I know there have been sittings that big before, but certainly not in my time as ino. We filled every seat in the zendo, and the floor, and I had a lot of residents sitting in the gaitan. Nadia made sure we had extra seats in the hall as we did for New Year, which were certainly occupied for the 9:25 sitting. So Friday was another fifteen hour day making sure everything was done on the logistical front, and happily I think the initial sticker shock was the worst part of it.
There were some interludes to the preparations - among our new residents, Alison duly arrived from London bearing a packet of Tunnock's as well as some English newspapers, which I hope to have time to read one of these days. I can report that the tea cakes are quite as I remembered. I was very happy to be able to give a couple to Jana, ahead of Burns' night, and she was thrilled to see some of her native foodstuffs again. I was also able to return at least some of the kindness of two of my regular chocolate donors.
On the more sombre side of things, we also commemorated the one-year anniversary of Lou's death: we ended evening zazen early, and came up to the Buddha Hall. It was full with old friends and residents, and people here for the practice period and the sitting. A number of us spoke to Lou first, remembering his great practice and not forgetting his crotchedy side, then we chanted the Dai Hi Shin Dharani, before offering incense at the end.
Today was much more relaxed than I had been imagining it might be. There was a bit of shoe-horning going on, especially in the Buddha Hall for service, and for meals. The residents who ended up in the gaitan didn't seem to mind being asked to forgo oryoki today, and amazingly we got through breakfast only five minutes behind schedule thanks to some classy serving, and the introduction of an unprecedented seventh pot for serving. Most importantly, the tenzo had prepared enough food for everyone. I counted seventy-five people eating lunch, all the upper and lower tans, and ten people on the floor as well. At dinner Blanche said she hasn't seen so many in the zendo since 1971, though I think she might have been exaggerating a mite. As always, once we got into the afternoon session, I didn't really have anything to take care of, so I could settle into some sitting - the middle forty minute period seemed remarkably short; I must have been having a good time.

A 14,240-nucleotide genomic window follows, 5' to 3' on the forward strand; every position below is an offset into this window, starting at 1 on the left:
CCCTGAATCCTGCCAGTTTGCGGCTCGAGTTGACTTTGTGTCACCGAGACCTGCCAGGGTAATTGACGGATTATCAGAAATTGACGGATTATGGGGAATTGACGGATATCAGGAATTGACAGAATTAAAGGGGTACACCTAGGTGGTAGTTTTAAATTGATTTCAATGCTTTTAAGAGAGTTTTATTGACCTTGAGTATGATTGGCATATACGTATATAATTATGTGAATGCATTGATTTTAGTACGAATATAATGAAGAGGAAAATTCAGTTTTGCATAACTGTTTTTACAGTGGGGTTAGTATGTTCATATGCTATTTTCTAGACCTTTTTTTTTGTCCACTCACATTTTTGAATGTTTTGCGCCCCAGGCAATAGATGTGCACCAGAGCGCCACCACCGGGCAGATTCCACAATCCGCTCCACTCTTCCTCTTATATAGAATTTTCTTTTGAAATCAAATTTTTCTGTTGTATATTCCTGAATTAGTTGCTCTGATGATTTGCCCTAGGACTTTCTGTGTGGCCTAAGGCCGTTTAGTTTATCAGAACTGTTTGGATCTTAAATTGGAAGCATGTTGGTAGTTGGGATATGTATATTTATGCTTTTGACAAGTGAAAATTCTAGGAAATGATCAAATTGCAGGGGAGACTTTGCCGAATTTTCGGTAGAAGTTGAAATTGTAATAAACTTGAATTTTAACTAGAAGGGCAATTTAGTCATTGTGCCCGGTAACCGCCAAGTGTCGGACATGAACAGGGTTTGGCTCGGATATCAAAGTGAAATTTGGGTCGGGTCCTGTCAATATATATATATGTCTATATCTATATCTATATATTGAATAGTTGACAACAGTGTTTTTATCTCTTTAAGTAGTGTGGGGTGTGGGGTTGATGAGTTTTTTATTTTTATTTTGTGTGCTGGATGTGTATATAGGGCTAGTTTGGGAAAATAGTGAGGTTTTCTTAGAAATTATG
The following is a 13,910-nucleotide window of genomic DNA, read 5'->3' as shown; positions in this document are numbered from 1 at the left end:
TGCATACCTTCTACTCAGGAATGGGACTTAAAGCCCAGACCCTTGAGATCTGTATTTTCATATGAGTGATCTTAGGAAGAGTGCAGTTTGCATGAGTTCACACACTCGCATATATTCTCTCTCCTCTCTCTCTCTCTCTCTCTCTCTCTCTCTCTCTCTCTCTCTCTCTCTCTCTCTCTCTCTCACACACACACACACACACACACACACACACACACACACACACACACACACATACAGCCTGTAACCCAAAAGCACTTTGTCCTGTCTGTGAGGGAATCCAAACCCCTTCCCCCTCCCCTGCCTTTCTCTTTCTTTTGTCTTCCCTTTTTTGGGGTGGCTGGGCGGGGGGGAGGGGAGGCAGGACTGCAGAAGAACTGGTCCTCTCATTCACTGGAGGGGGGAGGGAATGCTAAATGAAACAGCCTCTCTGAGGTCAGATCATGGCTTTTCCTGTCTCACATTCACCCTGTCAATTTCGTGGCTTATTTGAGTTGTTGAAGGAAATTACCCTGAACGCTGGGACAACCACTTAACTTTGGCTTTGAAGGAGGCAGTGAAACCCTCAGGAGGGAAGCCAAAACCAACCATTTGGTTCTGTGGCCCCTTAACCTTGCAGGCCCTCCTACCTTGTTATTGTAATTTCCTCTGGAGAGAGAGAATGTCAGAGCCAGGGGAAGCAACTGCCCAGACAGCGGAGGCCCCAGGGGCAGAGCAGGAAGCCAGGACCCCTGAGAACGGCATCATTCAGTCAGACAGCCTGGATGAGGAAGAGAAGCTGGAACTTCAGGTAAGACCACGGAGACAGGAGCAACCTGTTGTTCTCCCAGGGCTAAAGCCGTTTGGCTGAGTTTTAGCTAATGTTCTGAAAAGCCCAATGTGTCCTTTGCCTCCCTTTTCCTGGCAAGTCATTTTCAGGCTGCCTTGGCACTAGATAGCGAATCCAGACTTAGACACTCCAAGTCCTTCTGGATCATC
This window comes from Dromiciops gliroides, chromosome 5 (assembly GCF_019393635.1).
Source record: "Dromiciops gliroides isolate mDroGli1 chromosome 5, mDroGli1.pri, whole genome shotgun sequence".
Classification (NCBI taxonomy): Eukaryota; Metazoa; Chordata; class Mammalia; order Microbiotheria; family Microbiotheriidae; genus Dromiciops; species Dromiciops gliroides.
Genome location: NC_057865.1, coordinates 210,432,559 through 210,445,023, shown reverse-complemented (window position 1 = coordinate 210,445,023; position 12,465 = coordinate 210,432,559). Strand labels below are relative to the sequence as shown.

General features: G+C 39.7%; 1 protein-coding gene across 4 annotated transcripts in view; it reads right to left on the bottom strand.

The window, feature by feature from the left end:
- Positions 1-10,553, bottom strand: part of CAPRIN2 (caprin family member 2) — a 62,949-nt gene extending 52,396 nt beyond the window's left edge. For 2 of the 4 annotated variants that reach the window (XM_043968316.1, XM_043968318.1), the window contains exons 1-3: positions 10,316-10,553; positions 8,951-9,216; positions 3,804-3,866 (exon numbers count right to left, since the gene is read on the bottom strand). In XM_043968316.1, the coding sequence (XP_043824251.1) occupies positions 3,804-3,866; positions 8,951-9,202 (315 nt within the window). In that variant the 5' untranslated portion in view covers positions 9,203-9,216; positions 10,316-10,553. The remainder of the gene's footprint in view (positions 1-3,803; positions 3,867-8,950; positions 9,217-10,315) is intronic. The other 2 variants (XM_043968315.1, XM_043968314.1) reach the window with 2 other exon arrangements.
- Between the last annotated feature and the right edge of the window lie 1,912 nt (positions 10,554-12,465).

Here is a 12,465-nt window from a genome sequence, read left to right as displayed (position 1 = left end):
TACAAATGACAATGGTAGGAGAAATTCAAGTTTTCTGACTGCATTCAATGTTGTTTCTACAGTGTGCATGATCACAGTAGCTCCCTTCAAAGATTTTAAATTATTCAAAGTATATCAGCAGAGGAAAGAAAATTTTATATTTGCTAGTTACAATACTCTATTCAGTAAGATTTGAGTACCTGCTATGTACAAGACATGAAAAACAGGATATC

And finally, the weather report. Those of you close to here will know that it has not rained since Thanksgiving, which is great for bike rides and being outdoors generally, but not so good for other, interconnected parts of our lives. Yesterday morning as we were sitting, the rain fell heavily, and I felt the kind of relief that you used to be able to feel palpably in the zendo at Tassajara when the first rain of the winter could be heard sweeping along the valley before landing noisily on the zendo roof. Certainly I was glad yesterday that I didn't have to go anywhere at all; by the end of the evening it was quite squally. Today started wet as well, then mostly cleared up with that blustery freshness. I am prepared to get wet on my ride tomorrow.
|The thing itself, attempting to recreate the angle shown on the card I received|